After the Revoultion: Actor, Mark Blum

After the Revolution: Audience Reaction

AndrewAndrew: After the Revolution at Playwrights Horizons

Ill Fares the Land, by Tony Judt

What then must we do?

Ill Fares the Land
By Tony Judt
(New York: Penguin, 2010)

Ill Fares the Land makes for a brisk if chilling read. “We have entered an age of insecurity: economic insecurity, physical insecurity, political insecurity,” it begins. “The last time a cohort of young people expressed comparable frustration at the emptiness of their lives and the dispiriting purposelessness of their world was in the 1920s.”

I knew about the 1920s from my grandfather, Whittaker Chambers.

In 1923, he visited Western Europe, still lying in the ruins of World War I. By 1925, he saw a “dying world… without faith, hope, character” [Witness, p. 195]. He came across a little book by Lenin called The Soviets at Work that won him over to Communism. Still, when later defecting from the Soviet underground, he shared a curious doubt with my grandmother. “We are leaving the winning world for the losing world.”

Losing? Followers of William F. Buckley, Jr. , say this was my grandfather’s one truly false prediction [see Spectator, Claremont Review of Books, First Principles, National Review, American History, Commentary]. However, such people rarely consider a basic truth about “the losing world.” Mr. Judt notes it, though. “Unregulated capitalism is its own worst enemy; sooner or later it must fall prey to its own excesses”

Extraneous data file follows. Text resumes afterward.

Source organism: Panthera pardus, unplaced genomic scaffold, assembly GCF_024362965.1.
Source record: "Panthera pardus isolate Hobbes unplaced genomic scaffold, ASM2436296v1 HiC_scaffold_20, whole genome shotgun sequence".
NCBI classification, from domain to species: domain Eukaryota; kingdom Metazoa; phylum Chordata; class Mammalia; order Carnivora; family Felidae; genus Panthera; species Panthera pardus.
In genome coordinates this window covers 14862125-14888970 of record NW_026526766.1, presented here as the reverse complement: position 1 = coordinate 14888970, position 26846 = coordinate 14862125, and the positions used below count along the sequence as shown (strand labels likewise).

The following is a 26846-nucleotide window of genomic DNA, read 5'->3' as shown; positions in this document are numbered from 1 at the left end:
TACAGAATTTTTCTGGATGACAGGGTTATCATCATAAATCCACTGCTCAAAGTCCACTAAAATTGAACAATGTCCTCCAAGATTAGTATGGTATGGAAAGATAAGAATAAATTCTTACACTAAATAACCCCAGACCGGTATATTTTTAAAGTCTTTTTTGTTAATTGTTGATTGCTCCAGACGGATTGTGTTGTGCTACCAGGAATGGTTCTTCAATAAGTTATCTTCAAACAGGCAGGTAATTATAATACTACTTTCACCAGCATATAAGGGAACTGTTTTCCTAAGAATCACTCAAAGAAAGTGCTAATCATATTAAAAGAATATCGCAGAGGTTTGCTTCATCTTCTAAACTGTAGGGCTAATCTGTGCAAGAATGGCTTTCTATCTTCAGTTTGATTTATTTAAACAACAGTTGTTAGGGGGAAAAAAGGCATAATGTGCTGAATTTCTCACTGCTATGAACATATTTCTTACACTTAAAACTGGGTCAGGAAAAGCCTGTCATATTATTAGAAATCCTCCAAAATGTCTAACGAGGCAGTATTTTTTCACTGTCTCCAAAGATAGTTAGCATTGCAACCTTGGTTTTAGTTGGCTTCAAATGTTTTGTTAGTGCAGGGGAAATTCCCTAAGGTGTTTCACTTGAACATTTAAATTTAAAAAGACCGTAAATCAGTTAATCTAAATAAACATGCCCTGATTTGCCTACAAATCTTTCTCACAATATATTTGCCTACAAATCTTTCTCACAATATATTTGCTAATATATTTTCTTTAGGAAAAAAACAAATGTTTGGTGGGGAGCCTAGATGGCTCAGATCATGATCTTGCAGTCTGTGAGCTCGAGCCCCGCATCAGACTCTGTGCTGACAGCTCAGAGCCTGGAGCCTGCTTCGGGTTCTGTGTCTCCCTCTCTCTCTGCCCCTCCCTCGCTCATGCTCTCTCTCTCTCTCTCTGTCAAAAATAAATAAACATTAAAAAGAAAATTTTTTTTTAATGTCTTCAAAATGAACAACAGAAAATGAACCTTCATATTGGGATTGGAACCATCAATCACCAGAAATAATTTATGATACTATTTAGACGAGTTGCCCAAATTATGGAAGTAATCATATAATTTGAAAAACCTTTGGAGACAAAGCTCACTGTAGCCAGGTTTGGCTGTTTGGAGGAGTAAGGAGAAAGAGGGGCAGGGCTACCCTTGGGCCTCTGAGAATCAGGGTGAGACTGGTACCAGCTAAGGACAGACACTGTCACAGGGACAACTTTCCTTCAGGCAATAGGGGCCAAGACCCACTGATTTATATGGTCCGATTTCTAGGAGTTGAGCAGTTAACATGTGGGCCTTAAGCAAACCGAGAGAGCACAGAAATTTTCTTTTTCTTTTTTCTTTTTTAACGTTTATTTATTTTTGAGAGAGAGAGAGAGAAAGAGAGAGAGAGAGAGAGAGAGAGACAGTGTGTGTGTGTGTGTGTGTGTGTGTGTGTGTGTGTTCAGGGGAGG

Ill Fares the Land picks up on this old doubt about capitalism. It comes with near-perfect timing — on the heels of the ongoing global financial crisis. Without the bombast of the Old Left, it questions capitalism’s survival. Mr. Judt offers real-world analysis of history, rather than Chambers’ personal abstractions from ideals. His thoughts come from decades of study, rather than decades of political fighting (in writing) like Chambers. Best to read Ill Fares the Land right after Mr. Judt’s magnum opus, Postwar, as a critical coda that asks bluntly, what next?

Mr. Judt is an excellent writer. He riffs on the Communist Manifesto, turning its famous opening (“A spectre is haunting Europe“) into disquiet: “Something is profoundly wrong with the way we live today.” He closes with Marx’s final thesis on Feuerbach: philosophers have only interpreted the world; “the point is to change it.” I imagine my Marxist-schooled grandfather finishing Ill Fares the Land and exclaiming, “Now, this is the kind of thing I meant to write!”

While it may seem to parade in Marxist trappings, Ill Fares the Land is closer to the American book of another British transplant and radical, Thomas Paine. Paine’s incendiary manifesto, Common Sense, includes “thoughts on the present state of American affairs” and on the “present ability of America,” as does Mr. Judt’s book. To understand our 21st-century ability (or “the way we live today,” as Mr. Judt puts it), he reviews the 20th. He outlines the two main economic schools of liberal (Keynes) and conservative (Hayek & Co.) thought. He manages clear use of vocabulary nowadays so degraded by mass media that others use it only to touch hot buttons. Mr. Judt engages brains.

Where Paine recommended revolution, Mr. Judt suggests milder though no less serious action. We need to discuss in public how to survive capitalism. He suggests that we continue to evolve the latest, proven approach to ameliorating capitalism. That approach — social democracy — is his starting point for debate. That is because he sees no better, though he welcomes, alternatives.